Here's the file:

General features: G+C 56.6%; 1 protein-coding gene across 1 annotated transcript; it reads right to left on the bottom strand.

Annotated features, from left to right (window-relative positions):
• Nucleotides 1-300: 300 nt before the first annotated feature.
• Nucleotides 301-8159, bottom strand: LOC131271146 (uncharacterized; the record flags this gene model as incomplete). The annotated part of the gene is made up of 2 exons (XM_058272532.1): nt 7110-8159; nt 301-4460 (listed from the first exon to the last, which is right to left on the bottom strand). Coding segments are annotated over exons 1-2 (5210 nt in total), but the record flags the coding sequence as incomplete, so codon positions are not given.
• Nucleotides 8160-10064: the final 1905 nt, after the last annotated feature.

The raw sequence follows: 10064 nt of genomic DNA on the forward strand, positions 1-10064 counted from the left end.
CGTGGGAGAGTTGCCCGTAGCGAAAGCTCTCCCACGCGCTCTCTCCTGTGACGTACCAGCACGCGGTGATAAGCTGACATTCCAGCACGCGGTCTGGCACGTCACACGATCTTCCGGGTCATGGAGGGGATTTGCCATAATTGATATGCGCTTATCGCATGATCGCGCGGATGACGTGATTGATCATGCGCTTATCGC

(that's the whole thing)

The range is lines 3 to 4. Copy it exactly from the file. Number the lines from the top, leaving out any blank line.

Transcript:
• Nucleotides 1-300: 300 nt before the first annotated feature.
• Nucleotides 301-8159, bottom strand: LOC131271146 (uncharacterized; the record flags this gene model as incomplete). The annotated part of the gene is made up of 2 exons (XM_058272532.1): nt 7110-8159; nt 301-4460 (listed from the first exon to the last, which is right to left on the bottom strand). Coding segments are annotated over exons 1-2 (5210 nt in total), but the record flags the coding sequence as incomplete, so codon positions are not given.